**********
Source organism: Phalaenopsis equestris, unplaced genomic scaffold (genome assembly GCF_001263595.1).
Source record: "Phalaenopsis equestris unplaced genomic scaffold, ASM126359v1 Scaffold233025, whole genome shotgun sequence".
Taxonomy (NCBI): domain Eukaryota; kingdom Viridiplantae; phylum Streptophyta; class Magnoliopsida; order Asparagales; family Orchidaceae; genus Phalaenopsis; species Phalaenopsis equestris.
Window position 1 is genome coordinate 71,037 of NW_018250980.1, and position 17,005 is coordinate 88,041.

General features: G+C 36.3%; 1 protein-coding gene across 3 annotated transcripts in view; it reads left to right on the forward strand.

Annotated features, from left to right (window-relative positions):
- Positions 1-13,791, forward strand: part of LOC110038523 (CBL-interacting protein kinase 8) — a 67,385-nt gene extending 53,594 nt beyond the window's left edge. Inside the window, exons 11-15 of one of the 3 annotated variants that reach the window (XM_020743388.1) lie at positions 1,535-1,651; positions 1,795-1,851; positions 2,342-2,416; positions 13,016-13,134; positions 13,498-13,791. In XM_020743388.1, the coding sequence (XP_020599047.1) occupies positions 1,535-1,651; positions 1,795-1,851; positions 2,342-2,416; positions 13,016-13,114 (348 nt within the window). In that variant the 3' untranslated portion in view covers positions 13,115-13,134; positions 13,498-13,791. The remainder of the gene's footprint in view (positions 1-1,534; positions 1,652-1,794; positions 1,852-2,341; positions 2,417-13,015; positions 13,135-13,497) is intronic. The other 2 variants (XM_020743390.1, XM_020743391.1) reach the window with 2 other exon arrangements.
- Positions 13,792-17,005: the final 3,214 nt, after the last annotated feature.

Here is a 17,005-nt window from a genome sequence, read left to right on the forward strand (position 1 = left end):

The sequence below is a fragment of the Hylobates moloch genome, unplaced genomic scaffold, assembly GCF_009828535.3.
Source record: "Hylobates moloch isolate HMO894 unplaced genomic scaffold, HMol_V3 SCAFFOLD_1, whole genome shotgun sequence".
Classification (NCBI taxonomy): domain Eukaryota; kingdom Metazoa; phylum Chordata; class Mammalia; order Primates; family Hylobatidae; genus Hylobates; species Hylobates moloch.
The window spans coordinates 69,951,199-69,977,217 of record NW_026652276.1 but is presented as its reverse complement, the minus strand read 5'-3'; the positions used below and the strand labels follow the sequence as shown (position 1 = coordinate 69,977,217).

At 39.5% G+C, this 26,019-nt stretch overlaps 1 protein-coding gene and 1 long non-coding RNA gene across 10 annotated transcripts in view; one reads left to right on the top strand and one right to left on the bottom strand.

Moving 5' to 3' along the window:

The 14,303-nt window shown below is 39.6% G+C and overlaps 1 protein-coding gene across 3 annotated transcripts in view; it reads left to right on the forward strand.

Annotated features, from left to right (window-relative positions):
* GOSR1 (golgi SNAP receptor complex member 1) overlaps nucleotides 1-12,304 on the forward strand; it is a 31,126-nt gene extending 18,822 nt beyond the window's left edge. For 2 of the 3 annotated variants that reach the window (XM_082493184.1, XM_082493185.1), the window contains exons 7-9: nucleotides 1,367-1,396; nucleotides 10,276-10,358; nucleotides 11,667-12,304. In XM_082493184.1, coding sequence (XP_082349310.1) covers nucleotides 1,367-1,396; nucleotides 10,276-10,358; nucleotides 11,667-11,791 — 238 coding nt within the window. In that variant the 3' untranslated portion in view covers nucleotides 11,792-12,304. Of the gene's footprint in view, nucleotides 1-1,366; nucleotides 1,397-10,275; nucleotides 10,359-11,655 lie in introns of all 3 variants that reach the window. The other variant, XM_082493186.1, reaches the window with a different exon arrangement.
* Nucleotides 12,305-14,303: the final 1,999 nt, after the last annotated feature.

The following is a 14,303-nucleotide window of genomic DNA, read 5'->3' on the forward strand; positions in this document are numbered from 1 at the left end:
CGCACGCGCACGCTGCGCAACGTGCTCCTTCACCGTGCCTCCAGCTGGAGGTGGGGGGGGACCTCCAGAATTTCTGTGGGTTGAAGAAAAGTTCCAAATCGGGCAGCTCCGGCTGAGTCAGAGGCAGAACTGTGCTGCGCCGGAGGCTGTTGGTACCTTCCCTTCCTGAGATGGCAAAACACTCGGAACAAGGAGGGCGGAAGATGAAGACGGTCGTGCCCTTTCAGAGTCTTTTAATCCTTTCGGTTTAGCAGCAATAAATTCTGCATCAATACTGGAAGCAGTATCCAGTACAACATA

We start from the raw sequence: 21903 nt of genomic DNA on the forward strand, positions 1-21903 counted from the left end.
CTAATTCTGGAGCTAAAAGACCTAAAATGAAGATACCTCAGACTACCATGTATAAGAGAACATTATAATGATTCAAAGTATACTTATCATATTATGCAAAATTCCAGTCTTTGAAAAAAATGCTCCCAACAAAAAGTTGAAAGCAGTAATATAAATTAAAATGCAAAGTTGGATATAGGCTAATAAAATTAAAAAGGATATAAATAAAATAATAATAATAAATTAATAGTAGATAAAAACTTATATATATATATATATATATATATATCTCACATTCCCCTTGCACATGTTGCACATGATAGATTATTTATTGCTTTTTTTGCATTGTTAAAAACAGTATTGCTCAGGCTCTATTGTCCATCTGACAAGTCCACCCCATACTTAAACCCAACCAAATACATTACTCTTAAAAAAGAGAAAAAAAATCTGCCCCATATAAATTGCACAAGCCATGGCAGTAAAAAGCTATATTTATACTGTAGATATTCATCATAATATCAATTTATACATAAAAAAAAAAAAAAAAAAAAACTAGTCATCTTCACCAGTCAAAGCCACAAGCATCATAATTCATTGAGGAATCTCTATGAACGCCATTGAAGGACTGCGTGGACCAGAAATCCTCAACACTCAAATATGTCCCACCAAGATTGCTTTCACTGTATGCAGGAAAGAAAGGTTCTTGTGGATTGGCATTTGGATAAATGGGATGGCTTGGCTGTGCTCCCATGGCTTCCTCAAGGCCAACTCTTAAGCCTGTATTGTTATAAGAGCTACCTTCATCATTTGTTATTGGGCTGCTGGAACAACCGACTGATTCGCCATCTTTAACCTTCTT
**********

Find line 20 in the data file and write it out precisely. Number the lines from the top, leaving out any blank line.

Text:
The following is a 14,303-nucleotide window of genomic DNA, read 5'->3' on the forward strand; positions in this document are numbered from 1 at the left end: